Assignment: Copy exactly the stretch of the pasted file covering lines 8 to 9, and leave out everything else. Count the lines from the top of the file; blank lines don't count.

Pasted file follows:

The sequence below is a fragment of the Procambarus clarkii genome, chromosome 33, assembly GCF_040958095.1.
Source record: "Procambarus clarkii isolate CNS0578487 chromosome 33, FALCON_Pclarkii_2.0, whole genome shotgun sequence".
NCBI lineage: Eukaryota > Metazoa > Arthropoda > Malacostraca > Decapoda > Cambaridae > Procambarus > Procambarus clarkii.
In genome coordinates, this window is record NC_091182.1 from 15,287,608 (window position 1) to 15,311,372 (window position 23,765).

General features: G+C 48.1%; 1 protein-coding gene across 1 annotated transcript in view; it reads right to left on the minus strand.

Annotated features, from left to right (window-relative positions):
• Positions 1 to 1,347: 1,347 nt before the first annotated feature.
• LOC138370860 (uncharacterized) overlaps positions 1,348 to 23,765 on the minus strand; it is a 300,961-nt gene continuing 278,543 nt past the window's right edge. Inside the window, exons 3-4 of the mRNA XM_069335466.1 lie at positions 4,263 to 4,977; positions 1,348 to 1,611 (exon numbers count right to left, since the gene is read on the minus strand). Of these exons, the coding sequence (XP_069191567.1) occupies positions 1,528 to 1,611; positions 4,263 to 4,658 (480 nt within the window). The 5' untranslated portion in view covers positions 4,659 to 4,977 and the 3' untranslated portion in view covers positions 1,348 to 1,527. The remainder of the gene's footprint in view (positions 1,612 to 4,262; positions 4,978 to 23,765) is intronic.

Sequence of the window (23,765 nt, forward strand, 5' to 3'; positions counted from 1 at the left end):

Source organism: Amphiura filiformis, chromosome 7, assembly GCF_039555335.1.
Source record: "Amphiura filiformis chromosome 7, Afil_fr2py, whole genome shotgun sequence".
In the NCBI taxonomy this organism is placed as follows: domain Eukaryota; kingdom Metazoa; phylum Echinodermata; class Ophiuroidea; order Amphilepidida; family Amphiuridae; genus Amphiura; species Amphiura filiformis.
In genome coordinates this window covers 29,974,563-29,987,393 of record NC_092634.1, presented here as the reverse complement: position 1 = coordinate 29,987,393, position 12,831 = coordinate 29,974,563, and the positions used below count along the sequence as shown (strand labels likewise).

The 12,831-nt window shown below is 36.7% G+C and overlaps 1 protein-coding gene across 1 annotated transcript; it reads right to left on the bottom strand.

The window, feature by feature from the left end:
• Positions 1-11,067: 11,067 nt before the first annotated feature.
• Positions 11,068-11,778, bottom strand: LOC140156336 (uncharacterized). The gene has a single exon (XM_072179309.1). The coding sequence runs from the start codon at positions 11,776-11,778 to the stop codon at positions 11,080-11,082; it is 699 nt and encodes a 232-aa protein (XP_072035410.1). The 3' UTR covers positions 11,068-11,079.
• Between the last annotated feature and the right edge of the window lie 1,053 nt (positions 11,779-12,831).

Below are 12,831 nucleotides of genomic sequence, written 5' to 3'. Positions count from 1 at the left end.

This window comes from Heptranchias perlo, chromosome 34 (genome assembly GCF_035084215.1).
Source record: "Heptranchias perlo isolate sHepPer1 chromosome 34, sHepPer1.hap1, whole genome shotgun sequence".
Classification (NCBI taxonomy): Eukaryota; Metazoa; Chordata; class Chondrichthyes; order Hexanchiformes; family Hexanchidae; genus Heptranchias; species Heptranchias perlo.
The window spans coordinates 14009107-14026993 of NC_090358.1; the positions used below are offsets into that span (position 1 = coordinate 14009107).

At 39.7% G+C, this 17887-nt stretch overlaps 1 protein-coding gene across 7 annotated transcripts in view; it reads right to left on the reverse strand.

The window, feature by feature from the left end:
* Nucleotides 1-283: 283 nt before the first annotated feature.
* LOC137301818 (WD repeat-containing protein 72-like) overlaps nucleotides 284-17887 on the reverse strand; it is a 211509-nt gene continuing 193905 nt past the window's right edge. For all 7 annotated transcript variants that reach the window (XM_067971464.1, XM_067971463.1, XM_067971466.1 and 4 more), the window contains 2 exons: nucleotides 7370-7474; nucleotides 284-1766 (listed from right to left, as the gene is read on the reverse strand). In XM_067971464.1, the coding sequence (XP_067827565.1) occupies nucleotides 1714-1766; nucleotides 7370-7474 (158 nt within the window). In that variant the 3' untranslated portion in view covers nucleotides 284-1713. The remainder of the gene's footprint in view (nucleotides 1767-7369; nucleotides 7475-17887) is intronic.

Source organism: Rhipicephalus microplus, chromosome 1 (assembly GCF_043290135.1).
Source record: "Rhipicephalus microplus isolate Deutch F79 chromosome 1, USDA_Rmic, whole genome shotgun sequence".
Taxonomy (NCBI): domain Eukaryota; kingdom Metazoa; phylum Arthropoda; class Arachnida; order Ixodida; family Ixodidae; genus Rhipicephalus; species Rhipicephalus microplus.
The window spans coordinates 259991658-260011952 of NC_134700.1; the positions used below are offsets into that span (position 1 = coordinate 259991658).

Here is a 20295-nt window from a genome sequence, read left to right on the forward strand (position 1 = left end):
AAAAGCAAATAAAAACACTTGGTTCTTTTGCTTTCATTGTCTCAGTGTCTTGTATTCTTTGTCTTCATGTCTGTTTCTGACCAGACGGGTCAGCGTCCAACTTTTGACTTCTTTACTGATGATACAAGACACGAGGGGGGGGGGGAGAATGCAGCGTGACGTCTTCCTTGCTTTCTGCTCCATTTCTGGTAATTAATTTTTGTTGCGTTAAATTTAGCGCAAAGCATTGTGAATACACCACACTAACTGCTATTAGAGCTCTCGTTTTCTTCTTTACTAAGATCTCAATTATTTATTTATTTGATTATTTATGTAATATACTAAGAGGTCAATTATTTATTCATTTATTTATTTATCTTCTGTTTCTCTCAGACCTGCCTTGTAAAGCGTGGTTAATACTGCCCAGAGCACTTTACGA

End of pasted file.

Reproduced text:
• LOC138370860 (uncharacterized) overlaps positions 1,348 to 23,765 on the minus strand; it is a 300,961-nt gene continuing 278,543 nt past the window's right edge. Inside the window, exons 3-4 of the mRNA XM_069335466.1 lie at positions 4,263 to 4,977; positions 1,348 to 1,611 (exon numbers count right to left, since the gene is read on the minus strand). Of these exons, the coding sequence (XP_069191567.1) occupies positions 1,528 to 1,611; positions 4,263 to 4,658 (480 nt within the window). The 5' untranslated portion in view covers positions 4,659 to 4,977 and the 3' untranslated portion in view covers positions 1,348 to 1,527. The remainder of the gene's footprint in view (positions 1,612 to 4,262; positions 4,978 to 23,765) is intronic.

Sequence of the window (23,765 nt, forward strand, 5' to 3'; positions counted from 1 at the left end):